TAMPA — If you want to see a running back with all the right moves, take a closer look at Rachaad White.
The Bucs rookie from Arizona State didn’t wait to U-Haul it from the desert to Tampa Bay once training camp started.
He packed everything up and settled his family, including 11-month-old daughter Nevaeh (Heaven backwards), in Tampa shortly after being drafted in the third round.
“I would say Rachaad White has done a fantastic job,” general manager Jason Licht said. “He’s a got a very mature approach. He reminds me of (Chris) Godwin when he came in as a rookie and wanting to get all his ducks in a row before training camp so he could focus on football.”
Few Bucs players are held in as high regard as Godwin, who signed a three-year, $60 million contract in March, less than three months after sustaining torn knee ligaments.
What separated Godwin instantly upon arriving as a rookie in 2017 was his maturity. Rather than stay in a hotel during training camp, he moved into an apartment with his then-fiancée and conducted his business like a 10-year veteran.
“I had to get those things knocked out of the way,” White explained. “I mean, I played 11 or 12 games in college, and I know this season can get long. I’m going to knock out steps one at a time, and of course getting that down before coming to training camp, it’s one less thing to worry about.
“They showed me a plan, a plan they believed in and I believed in, to come into training camp in shape and at the right weight. The resources we have here — ice tub, hot tub — there were a lot of things here for me, so I might as well stay here and train here.”
White didn’t leave his confidence in storage.
Almost immediately upon arriving in Tampa Bay following the draft, he declared his aim on the starting running back job held by Leonard Fournette, who signed a three-year, $21 million contract in the offseason.
“My mindset, I’m not going to be a backup,” White said. “My mindset is I can only get better one percent every day. My goal is to be a starter, but I’m also pushing ‘Lenny’ and other guys around me to get better. ‘Sneak’ (Ke’Shawn Vaughn) and ‘Gio (Giovani Bernard). We’re all pushing each other.”
Fournette is coming off one of his best seasons in the NFL, having combined for 1,266 yards from scrimmage (812 rushing, 454 receiving) and 10 touchdowns. But the 27-year-old likes what he sees and hears from White, including designs on his job.
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“We talk every day,” Fournette said. “He sits right next to me. He’s always coming to me, asking me questions and I give him my best answer. A lot of people made a big deal about him saying he’s coming and starting, I mean, why wouldn’t that be your mindset? I mean, when I was a rookie I had the same mindset, and my job is to pass that on down the line and help him out as much as I can while I’m here, while I’m still playing.”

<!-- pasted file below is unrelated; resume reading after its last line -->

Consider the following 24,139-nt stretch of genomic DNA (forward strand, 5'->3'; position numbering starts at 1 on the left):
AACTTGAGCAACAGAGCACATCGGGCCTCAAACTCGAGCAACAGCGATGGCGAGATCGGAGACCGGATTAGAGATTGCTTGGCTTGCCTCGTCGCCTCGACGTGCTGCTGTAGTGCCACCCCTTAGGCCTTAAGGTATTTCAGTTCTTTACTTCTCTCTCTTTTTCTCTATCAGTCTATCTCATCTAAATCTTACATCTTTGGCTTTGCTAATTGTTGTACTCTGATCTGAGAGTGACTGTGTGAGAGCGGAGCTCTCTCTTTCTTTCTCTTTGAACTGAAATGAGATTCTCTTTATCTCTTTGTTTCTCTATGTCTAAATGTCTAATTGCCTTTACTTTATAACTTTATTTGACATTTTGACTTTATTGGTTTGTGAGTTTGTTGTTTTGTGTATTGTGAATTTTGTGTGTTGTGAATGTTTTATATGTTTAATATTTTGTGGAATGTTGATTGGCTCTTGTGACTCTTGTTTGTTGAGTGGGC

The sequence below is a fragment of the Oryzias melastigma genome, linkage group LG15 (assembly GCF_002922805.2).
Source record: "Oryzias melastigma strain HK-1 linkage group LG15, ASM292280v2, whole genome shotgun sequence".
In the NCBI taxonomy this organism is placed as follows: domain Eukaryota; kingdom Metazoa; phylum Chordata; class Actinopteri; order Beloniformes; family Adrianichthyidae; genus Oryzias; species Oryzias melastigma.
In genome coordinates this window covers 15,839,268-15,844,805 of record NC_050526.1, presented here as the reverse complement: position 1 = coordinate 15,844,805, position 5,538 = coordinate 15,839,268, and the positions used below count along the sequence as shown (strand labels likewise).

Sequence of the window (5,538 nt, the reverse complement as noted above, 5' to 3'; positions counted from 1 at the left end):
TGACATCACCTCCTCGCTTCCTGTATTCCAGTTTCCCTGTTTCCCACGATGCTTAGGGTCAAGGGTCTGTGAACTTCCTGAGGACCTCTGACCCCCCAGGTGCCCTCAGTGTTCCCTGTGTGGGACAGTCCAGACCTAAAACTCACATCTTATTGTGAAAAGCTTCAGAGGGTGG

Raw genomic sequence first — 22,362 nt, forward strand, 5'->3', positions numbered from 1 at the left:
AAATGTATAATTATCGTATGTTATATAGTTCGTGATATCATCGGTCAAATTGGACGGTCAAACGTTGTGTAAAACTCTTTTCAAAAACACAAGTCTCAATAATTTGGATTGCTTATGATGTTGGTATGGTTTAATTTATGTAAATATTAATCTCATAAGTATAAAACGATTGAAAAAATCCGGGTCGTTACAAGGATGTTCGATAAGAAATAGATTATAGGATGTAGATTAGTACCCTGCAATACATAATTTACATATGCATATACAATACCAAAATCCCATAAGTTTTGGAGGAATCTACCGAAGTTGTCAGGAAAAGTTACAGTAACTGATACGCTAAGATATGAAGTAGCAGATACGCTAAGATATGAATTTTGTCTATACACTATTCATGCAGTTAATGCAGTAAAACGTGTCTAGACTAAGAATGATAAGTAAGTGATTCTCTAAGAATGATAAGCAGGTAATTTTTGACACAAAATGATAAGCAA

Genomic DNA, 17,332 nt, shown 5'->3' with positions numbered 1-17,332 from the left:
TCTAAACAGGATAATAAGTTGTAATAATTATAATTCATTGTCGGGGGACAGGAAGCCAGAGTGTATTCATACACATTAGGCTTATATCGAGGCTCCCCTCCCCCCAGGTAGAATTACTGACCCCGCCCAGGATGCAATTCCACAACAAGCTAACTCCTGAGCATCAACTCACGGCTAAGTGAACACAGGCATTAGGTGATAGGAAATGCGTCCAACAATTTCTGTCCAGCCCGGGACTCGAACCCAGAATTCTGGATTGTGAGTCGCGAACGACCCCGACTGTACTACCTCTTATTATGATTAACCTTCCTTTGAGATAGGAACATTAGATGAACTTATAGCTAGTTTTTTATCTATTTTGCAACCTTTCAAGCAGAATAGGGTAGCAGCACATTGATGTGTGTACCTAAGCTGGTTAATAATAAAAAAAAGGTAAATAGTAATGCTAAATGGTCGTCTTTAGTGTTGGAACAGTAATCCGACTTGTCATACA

The confidence White displays has been earned through one of the more winding roads to the NFL.
With no offers from big college programs coming out of Center High in Kansas City, White began his journey at Division II Nebraska-Kearney, where he spent a redshirt season in 2017 before transferring to Mt. San Antonio Community College in Walnut, California.
He rushed for 1,254 yards and 10 touchdowns and was named the No 3 junior college running back in the nation.
To pay his bills, White sometimes woke by 4 a.m. to work jobs in the warehouses, putting together furniture and serving as a security man for the Coachella Valley Music and Arts Festival.
Eventually, he found his way to Arizona State, where he averaged 6.4 yards per carry as a two-year starter for former Jets and Chiefs head coach Herm Edwards.
“I’ve been through a long journey, and I’m grateful for it,” White said. “I wouldn’t change anything in the world. If I had to do it again, I’m going to take the same path, because it made me who I am today as a man.”
White brings the Bucs something Tom Brady has been lacking since he arrived in 2020 — a natural pass-catcher at the running back position who can split wide on the line of scrimmage and win an option route against a linebacker or safety.
Brady made a living dumping the football off to Corey Dillon, Kevin Faulk, LeGarrette Blount and James White in New England.
Fournette similarly has established himself as a three-down back in Tampa Bay with 105 receptions over the past two seasons. But his contributions in the passing game come more on screens and circling into the flat.
White had 43 receptions for 456 yards and one touchdown in 11 games for Arizona State last year.
“I try to figure out what’s different from other guys,” White said. “No knock on ‘Lenny.’ He’s got a heck of a receiving portfolio. But I’m just separating myself from just other guys and what I can bring to the table and making sure I can do everything.
“There’s no reason a coach should say, ‘I need to take him off the field if he can’t pass protect.’ I need to be able to get a short yard on third-and-1. I need to hit a home run, the long run. I need to be able to drag the power and little things like that.”
At 6-foot, 214 pounds, White has a graceful and patient running style that is reminiscent of Le’Veon Bell. The key to playing time may be how quickly Brady can trust White in pass protection.
“They don’t really do that a lot in college where they get the ball out real quick or you’re the featured running back,” Bucs head coach Todd Bowles said. He’s willing, that’s the biggest thing. It’s just a matter of getting down the schematics of it and understanding his technique.”
If that happens, the only move left is up the depth chart past veterans such as Vaughn and Bernard.
A starting job? Well, that would be Nevaeh (spelled backwards).
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